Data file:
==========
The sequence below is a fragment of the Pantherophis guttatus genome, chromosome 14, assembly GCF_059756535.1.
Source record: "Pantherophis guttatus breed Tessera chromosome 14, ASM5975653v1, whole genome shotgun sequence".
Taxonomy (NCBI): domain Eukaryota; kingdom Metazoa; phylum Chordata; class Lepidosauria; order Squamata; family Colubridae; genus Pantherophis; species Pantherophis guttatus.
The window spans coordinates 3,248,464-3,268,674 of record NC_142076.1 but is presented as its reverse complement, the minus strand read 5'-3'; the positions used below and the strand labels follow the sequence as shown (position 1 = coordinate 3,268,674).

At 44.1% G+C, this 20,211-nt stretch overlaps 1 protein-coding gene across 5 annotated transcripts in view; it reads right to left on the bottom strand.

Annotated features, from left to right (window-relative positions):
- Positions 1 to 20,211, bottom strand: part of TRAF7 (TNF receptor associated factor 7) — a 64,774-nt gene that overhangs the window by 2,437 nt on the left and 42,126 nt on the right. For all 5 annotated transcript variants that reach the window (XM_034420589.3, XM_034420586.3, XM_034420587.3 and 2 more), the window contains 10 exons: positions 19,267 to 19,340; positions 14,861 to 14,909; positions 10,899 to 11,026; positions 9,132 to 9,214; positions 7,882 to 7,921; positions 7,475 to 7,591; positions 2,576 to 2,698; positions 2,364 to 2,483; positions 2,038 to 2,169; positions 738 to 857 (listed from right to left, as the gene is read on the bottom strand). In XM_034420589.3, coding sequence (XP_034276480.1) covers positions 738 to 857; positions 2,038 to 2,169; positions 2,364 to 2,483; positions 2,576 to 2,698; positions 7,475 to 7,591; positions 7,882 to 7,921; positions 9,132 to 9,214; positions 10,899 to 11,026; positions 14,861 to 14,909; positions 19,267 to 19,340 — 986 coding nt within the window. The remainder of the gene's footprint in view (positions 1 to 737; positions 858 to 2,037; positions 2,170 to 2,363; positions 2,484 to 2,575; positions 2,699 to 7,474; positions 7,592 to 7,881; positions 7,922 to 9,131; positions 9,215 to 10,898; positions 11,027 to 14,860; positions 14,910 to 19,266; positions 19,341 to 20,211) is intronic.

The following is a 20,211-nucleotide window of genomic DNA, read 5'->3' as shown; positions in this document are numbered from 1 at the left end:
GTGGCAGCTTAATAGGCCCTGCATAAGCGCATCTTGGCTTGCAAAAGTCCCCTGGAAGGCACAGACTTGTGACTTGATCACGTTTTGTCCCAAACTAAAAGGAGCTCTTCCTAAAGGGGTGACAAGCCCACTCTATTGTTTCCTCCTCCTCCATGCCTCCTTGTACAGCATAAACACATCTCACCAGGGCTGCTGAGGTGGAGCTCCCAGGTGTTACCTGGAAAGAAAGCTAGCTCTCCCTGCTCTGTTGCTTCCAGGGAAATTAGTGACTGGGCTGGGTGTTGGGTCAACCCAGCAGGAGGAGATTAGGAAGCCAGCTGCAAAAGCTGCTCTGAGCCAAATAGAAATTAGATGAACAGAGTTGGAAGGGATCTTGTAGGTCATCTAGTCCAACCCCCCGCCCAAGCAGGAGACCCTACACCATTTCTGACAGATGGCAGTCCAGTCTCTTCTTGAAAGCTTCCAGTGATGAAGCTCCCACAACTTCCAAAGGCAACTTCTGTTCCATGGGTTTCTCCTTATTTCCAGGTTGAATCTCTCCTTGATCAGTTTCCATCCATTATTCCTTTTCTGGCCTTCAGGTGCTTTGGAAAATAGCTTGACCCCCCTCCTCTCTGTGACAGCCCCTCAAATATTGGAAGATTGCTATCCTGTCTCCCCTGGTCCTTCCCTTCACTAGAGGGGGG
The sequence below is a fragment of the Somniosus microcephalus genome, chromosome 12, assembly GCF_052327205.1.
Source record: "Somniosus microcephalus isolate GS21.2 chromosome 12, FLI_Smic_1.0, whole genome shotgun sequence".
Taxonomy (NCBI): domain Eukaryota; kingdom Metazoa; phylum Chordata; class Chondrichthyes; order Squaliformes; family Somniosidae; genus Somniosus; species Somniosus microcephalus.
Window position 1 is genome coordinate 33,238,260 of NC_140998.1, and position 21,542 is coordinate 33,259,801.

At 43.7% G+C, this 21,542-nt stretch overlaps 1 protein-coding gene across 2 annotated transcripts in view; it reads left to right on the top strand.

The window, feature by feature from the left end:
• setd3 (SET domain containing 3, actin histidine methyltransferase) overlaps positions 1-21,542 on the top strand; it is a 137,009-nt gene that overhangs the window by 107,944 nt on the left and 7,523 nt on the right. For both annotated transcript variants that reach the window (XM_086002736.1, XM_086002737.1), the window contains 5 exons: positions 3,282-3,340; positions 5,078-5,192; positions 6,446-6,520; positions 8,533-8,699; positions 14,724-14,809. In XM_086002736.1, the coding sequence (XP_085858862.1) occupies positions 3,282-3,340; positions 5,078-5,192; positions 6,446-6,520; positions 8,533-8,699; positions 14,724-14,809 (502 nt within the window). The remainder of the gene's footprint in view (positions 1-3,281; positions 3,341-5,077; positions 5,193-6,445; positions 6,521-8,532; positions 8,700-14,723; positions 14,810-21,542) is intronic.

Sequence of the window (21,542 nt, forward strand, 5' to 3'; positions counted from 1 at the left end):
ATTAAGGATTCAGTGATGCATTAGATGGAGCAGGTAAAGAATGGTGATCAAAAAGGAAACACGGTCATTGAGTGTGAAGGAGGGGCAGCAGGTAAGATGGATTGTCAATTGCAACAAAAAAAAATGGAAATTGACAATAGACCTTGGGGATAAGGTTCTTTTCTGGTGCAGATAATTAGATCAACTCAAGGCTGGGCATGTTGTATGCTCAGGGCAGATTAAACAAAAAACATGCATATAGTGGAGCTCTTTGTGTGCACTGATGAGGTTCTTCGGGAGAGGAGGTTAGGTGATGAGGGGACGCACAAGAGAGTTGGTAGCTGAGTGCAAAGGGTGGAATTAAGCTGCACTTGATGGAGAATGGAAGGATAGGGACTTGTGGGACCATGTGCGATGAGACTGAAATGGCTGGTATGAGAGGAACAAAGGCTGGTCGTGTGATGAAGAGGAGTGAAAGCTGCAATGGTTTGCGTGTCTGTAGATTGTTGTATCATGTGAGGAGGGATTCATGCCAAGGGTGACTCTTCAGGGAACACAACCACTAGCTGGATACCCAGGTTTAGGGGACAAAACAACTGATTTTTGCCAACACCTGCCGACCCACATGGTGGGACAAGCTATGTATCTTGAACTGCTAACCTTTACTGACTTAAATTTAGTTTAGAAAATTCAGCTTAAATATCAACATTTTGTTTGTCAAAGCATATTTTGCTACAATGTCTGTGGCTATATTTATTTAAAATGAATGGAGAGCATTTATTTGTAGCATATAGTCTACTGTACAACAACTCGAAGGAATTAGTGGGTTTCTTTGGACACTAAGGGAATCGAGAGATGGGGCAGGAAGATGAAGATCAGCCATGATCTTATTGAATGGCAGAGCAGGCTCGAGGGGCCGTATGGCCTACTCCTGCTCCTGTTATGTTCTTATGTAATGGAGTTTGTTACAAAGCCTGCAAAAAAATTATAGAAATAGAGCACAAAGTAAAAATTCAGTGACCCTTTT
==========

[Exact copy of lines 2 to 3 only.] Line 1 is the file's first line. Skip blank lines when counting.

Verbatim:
Source record: "Pantherophis guttatus breed Tessera chromosome 14, ASM5975653v1, whole genome shotgun sequence".
Taxonomy (NCBI): domain Eukaryota; kingdom Metazoa; phylum Chordata; class Lepidosauria; order Squamata; family Colubridae; genus Pantherophis; species Pantherophis guttatus.